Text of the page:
[ Comments Off ]Posted on August 1, 2010 by admin in Popular MediaSunday, August 1st, 2010
Fewdio cashes in on the often overlooked fact that horror films are typically 90% setup to bring you studio-quality, witty horror film shorts. And they’re FREE.
The fact that so many films can be summarized in about 90 seconds is probably one of the reasons I enjoy short film so much. Why spend 120 minutes of your life doing something that can be accomplished in five? What is fairly easy to do, and is done a lot in this genre, is comedy. Which is why it was refreshing to run across Fewdio , an extremely talented and polished group of professionals who had been working in the studio system and decided they wanted to do something where they had complete control, and without a huge budget and production cycle. They cashed in on two facts that are largely overlooked regarding horror: first of all, that the best segments of horror films often stand up on their own and are strung together with setups, and secondly, that no-one was really doing quality horror shorts. As Fewdio’s Drew Daywalt points out in this Shock Till You Drop interview, it’s a very viable and largely unexplored format. As he puts it: “You end on a scare and bang, you’re out…it’s a good model to aspire to. Twilight Zone is formulated that way. Set up, continued set up, expected left turn, roll credits“. All of Fewdio’s films (and there are around 50) have fairly high production values, a clever concept, and exceptional attention to details that are often overlooked in independent productions, especially their attention to sound, probably one of the most powerful tools at a horror filmmaker’s disposal. You can watch most of their films on their YouTube channel, or buy the Nightmare House – Volume 1 DVD on their site. Watch a few below. Read the rest of this entry »
[ Comments Off ]Posted on June 23, 2010 by admin in Popular MediaWednesday, June 23rd, 2010
It took over 2000 seconds to locate these five, ten, and fifteen second film sites. Don’t expect us to take another few thousand to actually REVIEW them too.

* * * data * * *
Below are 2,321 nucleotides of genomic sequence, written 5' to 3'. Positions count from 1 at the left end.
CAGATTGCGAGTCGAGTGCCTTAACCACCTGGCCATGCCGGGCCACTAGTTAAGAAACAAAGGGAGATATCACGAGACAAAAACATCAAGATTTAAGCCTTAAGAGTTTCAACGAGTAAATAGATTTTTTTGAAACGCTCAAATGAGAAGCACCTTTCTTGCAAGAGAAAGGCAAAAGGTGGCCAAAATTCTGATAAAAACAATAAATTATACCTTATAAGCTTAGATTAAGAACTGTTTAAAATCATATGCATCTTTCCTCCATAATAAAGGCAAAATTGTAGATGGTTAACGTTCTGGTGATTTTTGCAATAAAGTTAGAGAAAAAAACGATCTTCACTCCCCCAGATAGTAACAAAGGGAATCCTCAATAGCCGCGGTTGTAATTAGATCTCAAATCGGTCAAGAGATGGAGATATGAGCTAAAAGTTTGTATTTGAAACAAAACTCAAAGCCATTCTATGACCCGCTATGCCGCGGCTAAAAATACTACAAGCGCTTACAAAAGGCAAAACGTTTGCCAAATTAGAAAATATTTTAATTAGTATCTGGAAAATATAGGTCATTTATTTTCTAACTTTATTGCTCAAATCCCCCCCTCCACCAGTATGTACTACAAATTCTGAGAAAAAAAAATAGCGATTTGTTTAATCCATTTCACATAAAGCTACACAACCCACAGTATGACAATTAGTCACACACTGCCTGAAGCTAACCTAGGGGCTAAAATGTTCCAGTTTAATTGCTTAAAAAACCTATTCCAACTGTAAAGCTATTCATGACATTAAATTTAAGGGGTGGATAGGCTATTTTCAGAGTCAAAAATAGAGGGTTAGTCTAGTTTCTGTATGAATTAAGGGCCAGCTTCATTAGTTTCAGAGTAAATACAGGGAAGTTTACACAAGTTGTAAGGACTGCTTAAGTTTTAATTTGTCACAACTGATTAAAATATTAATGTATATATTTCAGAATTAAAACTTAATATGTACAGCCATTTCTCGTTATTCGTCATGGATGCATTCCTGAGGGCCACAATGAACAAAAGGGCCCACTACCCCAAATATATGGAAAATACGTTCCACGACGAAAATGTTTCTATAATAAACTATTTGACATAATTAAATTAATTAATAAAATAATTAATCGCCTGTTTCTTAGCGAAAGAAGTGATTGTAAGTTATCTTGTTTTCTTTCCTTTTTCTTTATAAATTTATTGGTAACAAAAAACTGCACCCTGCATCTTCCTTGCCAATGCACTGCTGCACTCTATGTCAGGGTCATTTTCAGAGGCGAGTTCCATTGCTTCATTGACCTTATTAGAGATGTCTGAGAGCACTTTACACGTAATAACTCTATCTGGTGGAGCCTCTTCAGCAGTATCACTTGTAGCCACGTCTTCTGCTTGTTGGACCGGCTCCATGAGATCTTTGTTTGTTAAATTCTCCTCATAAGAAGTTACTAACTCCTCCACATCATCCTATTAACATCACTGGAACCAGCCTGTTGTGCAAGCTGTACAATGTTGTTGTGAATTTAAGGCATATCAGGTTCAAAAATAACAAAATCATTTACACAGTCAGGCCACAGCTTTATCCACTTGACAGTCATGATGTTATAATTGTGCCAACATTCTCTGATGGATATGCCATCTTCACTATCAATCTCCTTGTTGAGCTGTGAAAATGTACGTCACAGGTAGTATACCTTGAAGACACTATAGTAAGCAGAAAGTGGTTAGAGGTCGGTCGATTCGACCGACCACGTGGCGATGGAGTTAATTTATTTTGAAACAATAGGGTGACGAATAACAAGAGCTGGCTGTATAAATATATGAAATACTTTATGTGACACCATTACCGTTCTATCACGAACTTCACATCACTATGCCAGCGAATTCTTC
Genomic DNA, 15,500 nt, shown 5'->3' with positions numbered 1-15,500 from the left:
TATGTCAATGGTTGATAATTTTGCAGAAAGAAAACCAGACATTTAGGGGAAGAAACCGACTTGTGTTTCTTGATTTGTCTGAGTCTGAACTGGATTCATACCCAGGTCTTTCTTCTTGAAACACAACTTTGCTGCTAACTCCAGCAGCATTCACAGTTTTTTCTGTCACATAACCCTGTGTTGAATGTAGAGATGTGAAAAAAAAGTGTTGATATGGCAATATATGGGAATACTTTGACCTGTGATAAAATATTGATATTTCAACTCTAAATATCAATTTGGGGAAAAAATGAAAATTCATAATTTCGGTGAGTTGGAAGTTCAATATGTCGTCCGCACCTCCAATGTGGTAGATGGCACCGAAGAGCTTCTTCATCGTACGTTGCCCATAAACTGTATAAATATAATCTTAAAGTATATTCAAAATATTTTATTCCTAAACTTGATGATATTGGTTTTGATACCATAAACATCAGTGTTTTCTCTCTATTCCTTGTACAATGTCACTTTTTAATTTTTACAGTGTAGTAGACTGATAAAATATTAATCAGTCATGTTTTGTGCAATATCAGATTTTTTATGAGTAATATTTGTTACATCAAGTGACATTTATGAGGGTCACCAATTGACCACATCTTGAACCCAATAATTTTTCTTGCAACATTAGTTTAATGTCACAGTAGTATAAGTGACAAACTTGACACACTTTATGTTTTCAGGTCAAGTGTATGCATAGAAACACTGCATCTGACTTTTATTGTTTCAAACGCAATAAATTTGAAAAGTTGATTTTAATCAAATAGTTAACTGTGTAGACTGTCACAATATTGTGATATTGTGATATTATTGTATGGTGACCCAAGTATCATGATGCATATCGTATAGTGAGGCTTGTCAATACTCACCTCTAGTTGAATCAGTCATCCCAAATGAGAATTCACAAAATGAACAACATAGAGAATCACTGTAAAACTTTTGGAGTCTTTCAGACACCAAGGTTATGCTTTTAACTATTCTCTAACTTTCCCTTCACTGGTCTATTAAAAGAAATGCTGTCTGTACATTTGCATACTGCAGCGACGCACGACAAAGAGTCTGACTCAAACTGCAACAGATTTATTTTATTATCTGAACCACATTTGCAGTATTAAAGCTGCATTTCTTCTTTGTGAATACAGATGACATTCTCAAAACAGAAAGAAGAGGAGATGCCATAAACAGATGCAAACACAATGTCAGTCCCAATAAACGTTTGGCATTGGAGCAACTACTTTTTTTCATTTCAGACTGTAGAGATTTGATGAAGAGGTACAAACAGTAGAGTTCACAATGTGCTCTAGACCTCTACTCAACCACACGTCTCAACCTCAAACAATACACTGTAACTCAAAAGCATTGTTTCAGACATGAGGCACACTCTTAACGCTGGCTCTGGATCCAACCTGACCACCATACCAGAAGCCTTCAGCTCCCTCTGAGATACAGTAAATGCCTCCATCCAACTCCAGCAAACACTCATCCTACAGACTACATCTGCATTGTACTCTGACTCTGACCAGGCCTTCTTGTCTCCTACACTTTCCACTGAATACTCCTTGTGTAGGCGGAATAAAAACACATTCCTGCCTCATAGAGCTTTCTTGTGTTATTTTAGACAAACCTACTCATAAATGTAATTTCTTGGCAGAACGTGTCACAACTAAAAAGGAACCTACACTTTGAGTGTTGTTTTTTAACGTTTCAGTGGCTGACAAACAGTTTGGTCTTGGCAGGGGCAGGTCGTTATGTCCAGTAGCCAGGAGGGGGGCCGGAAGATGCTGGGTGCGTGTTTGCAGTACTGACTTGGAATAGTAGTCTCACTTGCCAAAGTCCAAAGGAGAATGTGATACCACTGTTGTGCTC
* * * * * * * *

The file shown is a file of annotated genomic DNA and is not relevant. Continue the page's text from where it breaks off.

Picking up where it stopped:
There’s a feeble irony in the fact that it will take you longer to read this than it takes to watch any of the short films referenced. Take solace in the fact that if you do read this, you’ll be spared the endless tens of seconds that I subjected myself to in order to spare you some of the same agony. As an attention deficient media sieve, I’ve previously mentioned my obsession with short format visual media, whether as tradtional short film, TV commercials, or obscure animation. I’ve been especially busy lately, so I thought maybe it’s time to push the envelope and see if there are any REALLY short films out there. I started small, with 5 Second Films. Clever idea, but we’ll have to see if they manage to bump up the quality of the content. If I’m going to spend a minute of my life perusing your five second films, I want at least four scintillating seconds packed into every feature, not just a clever gag. On a slightly more arty note, we have Ten Second Film. I guess that extra five seconds really gives you some room to expand on a theme. I didn’t find any 11 or 13 second film sites (although I did find a 93 minute film called 13 Seconds), but if you’re a cellphone filmmaker (and yes, even they have festivals ), 12Seconds.TV seems to be some sort of video sharing social site. And when we finally get to fifteen seconds, things get a little more interesting. The 15 Second Film Festival – supported by the Arts Council of Northern Ireland – is, in their words, “a small, but perfectly formed, two-seater itinerant Art-Deco Picture Palace” that “delivers a carefully curated programme of eye-popping, lip-smacking, brain-tickling quarter-minute masterpieces“. We’ll let you be the judge. We’ve already spent over 2000 seconds assembling these links for you, we’re not gonna spend another 1000 finding highlights and snagging the embed code. Let us know if you find anything good. Read the rest of this entry »